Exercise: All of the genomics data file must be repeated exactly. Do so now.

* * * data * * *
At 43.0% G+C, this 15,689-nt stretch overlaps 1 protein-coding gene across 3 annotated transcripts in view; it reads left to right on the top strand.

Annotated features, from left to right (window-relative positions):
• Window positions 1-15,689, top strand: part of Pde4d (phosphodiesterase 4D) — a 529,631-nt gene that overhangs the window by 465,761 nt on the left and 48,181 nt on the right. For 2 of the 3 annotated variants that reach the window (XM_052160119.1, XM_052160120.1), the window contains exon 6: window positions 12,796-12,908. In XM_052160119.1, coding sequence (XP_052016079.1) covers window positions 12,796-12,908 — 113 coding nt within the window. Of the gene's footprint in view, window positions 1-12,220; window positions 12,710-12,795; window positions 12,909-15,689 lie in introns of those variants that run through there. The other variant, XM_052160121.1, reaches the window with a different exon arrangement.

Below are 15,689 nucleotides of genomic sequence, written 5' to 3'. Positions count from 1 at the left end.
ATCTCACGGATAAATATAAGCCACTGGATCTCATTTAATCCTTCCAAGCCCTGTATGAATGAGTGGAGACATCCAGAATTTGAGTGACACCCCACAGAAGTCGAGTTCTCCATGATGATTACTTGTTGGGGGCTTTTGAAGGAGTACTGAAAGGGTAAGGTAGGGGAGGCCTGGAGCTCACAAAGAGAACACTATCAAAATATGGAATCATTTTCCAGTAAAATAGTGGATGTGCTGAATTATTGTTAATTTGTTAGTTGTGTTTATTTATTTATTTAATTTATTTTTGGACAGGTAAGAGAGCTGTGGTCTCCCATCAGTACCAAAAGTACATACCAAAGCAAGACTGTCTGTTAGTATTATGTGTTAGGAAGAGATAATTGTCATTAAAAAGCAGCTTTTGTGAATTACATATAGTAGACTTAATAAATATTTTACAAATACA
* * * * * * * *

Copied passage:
At 43.0% G+C, this 15,689-nt stretch overlaps 1 protein-coding gene across 3 annotated transcripts in view; it reads left to right on the top strand.

Annotated features, from left to right (window-relative positions):
• Window positions 1-15,689, top strand: part of Pde4d (phosphodiesterase 4D) — a 529,631-nt gene that overhangs the window by 465,761 nt on the left and 48,181 nt on the right. For 2 of the 3 annotated variants that reach the window (XM_052160119.1, XM_052160120.1), the window contains exon 6: window positions 12,796-12,908. In XM_052160119.1, coding sequence (XP_052016079.1) covers window positions 12,796-12,908 — 113 coding nt within the window. Of the gene's footprint in view, window positions 1-12,220; window positions 12,710-12,795; window positions 12,909-15,689 lie in introns of those variants that run through there. The other variant, XM_052160121.1, reaches the window with a different exon arrangement.

Below are 15,689 nucleotides of genomic sequence, written 5' to 3'. Positions count from 1 at the left end.
ATCTCACGGATAAATATAAGCCACTGGATCTCATTTAATCCTTCCAAGCCCTGTATGAATGAGTGGAGACATCCAGAATTTGAGTGACACCCCACAGAAGTCGAGTTCTCCATGATGATTACTTGTTGGGGGCTTTTGAAGGAGTACTGAAAGGGTAAGGTAGGGGAGGCCTGGAGCTCACAAAGAGAACACTATCAAAATATGGAATCATTTTCCAGTAAAATAGTGGATGTGCTGAATTATTGTTAATTTGTTAGTTGTGTTTATTTATTTATTTAATTTATTTTTGGACAGGTAAGAGAGCTGTGGTCTCCCATCAGTACCAAAAGTACATACCAAAGCAAGACTGTCTGTTAGTATTATGTGTTAGGAAGAGATAATTGTCATTAAAAAGCAGCTTTTGTGAATTACATATAGTAGACTTAATAAATATTTTACAAATACA